Saint Pope John Paul II did exactly this as a young priest living in communist controlled Poland after World War II.  He, rather unconventionally, was active with the youth, playing soccer, going on hikes, kayaking and more.  In a time of communist government repression of the faith, these trips created a free space in which one could feel safe to express themselves and experience creation, faith and a personal relationship with Jesus Christ.  John Paul II’s efforts undermined and eventually brought down communism in Eastern Europe; however, we face a more sinister challenge today.

Unhealthy capitalism, the economy of exclusion, individualism, and idolatry of consumerism, money, comfort, and entertainment are engendering a covert repression of the faith.  If you doubt this, ask yourself how comfortable you are talking about Jesus in the grocery store or at school or work.  We also need free space in which to discuss and experience our faith and enter into “a renewed personal encounter with Jesus Christ.”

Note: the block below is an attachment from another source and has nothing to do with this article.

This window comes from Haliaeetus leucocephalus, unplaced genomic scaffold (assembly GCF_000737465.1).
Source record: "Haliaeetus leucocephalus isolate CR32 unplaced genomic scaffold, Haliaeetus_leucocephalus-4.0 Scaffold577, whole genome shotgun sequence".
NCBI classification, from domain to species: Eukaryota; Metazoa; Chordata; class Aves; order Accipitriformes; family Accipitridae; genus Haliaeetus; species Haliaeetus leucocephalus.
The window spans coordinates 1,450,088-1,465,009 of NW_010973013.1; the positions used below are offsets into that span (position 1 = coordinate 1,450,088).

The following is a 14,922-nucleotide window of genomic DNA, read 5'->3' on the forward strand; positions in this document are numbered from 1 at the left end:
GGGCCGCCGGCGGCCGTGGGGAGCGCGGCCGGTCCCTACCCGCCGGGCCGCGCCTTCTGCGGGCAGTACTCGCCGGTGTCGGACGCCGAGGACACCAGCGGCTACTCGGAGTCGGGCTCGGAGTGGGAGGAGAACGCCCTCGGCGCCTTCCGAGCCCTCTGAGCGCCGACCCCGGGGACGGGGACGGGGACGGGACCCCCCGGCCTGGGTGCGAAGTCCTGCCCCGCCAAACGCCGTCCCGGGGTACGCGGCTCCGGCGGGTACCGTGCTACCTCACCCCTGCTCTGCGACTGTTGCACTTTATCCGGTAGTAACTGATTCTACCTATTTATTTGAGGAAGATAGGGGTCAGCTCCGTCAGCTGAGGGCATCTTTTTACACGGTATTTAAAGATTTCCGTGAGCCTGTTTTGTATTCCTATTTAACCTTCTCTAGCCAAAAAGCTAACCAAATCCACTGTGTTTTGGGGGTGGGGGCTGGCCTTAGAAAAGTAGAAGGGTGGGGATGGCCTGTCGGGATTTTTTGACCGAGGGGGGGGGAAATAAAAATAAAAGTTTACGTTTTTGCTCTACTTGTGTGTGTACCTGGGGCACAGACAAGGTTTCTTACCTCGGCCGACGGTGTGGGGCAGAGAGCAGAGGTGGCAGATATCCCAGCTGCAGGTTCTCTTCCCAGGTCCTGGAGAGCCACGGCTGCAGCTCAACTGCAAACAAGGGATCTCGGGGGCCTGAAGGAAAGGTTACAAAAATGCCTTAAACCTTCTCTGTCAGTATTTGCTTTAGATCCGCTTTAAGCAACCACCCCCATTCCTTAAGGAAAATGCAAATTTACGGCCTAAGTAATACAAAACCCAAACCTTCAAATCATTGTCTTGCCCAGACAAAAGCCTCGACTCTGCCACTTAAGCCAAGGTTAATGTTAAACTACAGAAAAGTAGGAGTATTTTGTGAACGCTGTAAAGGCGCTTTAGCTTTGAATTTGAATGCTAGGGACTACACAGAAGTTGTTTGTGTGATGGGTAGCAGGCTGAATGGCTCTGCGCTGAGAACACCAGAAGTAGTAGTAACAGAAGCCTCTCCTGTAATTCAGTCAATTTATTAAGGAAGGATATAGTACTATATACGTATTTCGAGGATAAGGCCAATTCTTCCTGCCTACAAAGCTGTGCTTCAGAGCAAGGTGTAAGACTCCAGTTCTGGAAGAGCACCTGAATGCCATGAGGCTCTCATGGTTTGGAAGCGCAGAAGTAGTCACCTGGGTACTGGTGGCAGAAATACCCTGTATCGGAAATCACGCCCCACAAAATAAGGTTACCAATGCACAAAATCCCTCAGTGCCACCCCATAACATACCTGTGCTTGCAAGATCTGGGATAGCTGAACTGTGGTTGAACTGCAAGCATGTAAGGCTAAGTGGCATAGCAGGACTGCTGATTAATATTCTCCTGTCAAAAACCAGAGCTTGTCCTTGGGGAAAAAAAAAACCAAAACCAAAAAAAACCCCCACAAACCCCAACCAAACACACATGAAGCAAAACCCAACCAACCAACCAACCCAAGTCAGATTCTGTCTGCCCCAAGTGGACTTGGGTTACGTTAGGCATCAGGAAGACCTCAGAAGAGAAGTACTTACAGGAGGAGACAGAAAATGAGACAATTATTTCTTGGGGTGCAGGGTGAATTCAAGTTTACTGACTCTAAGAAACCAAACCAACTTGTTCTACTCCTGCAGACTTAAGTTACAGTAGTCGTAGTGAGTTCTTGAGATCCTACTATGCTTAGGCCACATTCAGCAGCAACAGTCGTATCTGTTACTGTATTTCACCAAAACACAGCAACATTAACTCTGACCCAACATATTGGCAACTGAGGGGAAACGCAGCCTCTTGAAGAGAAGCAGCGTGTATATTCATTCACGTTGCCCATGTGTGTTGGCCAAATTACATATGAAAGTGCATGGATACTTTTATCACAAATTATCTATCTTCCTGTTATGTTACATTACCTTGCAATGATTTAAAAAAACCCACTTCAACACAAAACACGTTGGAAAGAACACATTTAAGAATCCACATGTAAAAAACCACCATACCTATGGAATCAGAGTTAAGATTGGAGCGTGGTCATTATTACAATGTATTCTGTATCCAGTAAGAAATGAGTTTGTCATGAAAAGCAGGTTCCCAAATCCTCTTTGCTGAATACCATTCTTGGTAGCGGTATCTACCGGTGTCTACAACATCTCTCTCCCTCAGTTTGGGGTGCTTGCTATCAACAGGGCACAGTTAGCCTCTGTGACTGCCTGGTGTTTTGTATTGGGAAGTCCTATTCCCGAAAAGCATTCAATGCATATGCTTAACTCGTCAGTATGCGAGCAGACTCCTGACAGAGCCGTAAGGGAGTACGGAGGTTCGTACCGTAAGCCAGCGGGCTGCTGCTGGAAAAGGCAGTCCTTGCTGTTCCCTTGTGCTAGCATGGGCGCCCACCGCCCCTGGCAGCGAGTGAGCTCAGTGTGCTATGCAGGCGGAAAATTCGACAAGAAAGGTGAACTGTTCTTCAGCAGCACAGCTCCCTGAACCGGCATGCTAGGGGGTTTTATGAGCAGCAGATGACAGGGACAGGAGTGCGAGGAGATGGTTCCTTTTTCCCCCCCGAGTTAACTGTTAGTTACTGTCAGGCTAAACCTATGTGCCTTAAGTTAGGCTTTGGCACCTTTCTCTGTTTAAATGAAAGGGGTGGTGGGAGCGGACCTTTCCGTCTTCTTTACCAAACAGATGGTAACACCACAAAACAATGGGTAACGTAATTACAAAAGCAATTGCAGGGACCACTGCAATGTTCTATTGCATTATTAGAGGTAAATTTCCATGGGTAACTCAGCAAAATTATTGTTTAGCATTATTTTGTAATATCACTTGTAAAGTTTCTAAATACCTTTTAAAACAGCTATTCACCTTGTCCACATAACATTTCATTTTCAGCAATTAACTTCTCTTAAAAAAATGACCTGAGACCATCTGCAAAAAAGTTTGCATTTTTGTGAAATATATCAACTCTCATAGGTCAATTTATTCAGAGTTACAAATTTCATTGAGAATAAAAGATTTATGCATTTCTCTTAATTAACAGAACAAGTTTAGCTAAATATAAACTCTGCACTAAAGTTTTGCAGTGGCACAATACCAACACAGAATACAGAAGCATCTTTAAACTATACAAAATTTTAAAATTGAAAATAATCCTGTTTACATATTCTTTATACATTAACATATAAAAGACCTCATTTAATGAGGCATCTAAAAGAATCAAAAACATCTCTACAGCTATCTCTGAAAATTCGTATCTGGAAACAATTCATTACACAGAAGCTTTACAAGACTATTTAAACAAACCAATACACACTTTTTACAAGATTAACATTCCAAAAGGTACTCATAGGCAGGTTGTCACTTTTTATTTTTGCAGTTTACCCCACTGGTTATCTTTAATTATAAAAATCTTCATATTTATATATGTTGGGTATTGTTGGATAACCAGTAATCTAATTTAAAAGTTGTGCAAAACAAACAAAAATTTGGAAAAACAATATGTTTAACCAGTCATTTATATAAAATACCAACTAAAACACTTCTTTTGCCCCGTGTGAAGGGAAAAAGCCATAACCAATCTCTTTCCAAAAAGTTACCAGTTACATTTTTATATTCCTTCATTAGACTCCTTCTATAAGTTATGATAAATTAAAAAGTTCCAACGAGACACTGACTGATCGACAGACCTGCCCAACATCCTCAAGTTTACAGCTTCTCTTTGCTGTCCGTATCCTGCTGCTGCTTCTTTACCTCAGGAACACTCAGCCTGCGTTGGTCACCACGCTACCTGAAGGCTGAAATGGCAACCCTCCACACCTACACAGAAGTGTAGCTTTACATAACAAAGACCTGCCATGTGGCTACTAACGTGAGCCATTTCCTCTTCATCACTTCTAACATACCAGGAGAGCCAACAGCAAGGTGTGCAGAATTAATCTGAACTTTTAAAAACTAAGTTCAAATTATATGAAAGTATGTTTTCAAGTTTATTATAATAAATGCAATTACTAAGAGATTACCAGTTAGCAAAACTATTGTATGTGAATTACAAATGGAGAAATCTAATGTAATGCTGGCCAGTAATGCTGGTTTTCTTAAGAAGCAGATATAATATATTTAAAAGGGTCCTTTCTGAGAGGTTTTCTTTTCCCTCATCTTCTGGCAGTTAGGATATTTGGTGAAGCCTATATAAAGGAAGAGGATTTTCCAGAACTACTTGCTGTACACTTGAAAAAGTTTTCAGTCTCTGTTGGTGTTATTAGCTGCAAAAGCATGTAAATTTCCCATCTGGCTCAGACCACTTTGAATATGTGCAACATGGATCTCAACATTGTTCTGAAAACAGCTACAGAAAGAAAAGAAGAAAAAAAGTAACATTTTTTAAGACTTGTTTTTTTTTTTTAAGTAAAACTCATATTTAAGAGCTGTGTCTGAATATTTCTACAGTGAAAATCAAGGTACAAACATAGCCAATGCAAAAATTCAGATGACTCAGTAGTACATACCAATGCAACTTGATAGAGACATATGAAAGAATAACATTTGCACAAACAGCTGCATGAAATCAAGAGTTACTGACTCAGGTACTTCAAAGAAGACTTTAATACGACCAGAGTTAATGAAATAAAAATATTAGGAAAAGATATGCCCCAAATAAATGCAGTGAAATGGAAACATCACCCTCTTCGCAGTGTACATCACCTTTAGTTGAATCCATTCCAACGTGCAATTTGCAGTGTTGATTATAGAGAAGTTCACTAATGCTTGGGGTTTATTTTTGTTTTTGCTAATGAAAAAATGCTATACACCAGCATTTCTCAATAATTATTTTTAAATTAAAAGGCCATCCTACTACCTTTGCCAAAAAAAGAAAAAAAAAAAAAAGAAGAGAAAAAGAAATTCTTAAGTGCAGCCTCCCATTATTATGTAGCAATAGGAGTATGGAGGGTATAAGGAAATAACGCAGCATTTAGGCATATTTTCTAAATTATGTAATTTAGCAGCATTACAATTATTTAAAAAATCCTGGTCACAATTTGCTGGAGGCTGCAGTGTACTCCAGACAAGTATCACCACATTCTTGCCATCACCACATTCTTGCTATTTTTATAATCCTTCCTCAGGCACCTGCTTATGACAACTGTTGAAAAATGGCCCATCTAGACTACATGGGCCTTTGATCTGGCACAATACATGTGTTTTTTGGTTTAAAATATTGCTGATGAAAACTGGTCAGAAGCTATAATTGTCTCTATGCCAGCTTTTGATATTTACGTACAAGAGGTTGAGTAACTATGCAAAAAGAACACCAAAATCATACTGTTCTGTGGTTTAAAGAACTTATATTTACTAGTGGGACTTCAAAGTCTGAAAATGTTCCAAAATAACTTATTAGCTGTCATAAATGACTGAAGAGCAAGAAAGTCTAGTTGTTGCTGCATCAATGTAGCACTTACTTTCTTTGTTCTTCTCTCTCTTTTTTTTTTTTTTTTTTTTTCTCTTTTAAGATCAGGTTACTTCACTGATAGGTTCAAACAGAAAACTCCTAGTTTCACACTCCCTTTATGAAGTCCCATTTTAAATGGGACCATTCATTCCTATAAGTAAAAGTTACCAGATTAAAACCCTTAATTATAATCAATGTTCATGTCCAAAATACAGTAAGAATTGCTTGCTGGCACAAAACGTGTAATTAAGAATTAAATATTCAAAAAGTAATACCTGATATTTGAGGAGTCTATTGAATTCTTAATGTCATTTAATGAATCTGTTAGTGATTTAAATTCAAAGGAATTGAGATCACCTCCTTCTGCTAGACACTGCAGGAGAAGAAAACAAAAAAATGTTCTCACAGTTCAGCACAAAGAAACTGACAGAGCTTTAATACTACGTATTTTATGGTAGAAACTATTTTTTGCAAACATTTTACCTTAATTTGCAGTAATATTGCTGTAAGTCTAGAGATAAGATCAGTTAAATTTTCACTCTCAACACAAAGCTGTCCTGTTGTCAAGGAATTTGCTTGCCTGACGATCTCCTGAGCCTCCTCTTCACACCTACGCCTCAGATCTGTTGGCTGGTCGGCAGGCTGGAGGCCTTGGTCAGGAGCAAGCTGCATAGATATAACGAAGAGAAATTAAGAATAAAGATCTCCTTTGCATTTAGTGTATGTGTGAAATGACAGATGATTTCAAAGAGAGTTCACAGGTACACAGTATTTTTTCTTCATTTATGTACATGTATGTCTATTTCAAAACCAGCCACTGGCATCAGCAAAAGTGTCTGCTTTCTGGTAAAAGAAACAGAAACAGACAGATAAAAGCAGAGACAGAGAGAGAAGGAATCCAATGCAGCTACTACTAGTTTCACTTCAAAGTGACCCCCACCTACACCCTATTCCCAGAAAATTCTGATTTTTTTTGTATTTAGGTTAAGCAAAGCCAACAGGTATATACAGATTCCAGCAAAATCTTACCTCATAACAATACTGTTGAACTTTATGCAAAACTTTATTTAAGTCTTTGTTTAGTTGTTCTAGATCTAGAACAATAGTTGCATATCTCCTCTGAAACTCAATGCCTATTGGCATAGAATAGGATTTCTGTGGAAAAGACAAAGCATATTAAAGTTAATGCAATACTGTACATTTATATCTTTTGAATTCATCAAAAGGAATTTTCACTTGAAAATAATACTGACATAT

That is our goal, pure and simple; I hope you will join us or another Frassati group near you.  If you want more information, please email vtwyd@savevermont.org

Christopher Dawson
Westford

Wednesday, August 17, 2016

Jerycho and Walls

The Days in the Diocese Theme: Jerycho,Tearing Down the Walls of Division

If you are looking for a well written introspective as I look back on our adventure, skip to another entry.  I'm not a professional writer, and I don't know how to do this.  These are the thoughts of a guy who would rather "talk" to machines, uses logical process as a crutch and consistently writes in bullet lists; becoming quiet adept at that for the past 30+ years.  It keeps my walls in place, people at a distance and any personal vulnerability to a minimum.  I'm safe.